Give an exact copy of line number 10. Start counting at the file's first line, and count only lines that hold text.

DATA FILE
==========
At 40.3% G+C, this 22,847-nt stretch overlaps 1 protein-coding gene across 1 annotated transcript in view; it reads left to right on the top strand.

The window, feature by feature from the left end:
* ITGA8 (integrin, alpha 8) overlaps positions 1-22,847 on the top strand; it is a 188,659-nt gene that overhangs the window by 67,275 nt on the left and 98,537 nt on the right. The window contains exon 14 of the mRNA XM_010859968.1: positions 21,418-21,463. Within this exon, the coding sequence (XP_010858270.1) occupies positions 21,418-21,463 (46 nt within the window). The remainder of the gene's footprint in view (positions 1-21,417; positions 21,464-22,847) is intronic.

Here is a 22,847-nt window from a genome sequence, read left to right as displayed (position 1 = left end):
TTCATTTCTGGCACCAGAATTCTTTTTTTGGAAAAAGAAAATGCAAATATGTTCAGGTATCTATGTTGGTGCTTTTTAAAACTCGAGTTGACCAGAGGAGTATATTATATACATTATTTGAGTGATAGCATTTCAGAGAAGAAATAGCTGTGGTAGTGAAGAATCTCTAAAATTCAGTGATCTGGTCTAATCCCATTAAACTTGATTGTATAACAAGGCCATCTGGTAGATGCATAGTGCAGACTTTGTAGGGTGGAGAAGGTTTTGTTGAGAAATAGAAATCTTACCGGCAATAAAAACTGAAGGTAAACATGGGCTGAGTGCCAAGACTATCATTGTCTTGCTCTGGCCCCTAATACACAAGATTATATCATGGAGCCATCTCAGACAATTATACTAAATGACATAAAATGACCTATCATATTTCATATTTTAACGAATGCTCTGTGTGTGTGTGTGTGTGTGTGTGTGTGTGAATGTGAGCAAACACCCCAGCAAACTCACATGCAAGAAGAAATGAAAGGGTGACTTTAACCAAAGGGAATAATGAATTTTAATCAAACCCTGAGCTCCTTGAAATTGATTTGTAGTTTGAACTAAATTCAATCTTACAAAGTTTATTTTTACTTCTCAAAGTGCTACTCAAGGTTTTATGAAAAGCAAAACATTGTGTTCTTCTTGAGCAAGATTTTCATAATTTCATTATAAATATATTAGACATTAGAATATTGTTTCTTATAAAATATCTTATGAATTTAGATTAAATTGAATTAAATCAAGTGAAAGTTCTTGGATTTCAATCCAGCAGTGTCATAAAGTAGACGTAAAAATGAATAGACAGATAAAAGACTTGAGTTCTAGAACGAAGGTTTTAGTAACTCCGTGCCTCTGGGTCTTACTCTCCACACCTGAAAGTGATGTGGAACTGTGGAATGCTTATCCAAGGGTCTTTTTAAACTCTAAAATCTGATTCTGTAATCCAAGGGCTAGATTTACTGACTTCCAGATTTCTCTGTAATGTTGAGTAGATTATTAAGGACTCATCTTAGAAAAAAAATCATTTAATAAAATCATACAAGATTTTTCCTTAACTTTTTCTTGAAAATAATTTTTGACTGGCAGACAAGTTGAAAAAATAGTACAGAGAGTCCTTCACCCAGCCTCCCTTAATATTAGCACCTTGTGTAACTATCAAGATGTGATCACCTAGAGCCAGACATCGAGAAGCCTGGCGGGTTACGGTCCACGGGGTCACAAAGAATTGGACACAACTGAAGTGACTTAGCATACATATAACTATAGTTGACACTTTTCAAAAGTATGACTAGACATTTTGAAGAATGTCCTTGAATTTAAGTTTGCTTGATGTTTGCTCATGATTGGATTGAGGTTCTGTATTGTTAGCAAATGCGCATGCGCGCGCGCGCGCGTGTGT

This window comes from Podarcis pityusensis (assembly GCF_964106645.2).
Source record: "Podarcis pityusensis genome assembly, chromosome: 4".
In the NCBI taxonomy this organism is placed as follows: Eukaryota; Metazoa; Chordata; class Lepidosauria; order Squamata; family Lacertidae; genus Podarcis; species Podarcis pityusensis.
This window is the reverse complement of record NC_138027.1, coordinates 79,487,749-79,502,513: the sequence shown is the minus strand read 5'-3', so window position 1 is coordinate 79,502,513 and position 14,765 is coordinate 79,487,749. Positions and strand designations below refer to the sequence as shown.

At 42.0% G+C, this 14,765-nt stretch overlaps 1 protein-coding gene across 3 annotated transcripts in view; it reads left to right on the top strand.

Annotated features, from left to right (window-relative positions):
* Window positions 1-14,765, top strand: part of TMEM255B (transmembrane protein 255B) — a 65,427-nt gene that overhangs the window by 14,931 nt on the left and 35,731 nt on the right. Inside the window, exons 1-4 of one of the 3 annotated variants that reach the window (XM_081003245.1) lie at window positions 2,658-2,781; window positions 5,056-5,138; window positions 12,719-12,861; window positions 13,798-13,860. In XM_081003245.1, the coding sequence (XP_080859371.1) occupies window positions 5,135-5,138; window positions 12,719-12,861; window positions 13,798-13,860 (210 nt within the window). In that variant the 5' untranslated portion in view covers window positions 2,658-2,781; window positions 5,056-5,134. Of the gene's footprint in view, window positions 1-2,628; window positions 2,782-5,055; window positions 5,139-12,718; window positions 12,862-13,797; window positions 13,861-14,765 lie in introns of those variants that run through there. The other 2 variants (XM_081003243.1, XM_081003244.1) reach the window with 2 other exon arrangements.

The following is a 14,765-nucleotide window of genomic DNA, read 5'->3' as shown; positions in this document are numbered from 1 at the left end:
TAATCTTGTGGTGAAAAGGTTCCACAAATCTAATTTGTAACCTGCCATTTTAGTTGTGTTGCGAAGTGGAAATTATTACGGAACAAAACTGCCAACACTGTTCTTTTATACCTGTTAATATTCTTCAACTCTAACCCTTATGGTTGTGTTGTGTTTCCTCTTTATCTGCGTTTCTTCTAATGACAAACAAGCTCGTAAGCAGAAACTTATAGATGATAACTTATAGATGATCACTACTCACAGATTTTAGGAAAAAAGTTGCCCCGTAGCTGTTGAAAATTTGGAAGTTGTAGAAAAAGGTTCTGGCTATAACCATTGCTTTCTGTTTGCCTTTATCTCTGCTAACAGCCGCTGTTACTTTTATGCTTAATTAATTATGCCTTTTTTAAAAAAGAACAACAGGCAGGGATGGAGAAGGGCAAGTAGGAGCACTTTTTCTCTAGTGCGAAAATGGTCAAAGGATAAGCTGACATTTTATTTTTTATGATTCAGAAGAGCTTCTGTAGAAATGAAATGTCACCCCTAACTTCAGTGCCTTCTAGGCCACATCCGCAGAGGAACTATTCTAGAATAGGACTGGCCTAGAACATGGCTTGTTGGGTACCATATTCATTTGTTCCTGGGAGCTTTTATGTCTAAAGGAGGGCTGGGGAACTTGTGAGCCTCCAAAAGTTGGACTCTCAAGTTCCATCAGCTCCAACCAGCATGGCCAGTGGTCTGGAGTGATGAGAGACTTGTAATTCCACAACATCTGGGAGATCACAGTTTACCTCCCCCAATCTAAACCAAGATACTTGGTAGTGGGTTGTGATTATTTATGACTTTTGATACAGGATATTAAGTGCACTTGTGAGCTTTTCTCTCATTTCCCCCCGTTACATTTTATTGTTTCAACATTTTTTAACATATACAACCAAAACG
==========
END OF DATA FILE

At 42.0% G+C, this 14,765-nt stretch overlaps 1 protein-coding gene across 3 annotated transcripts in view; it reads left to right on the top strand.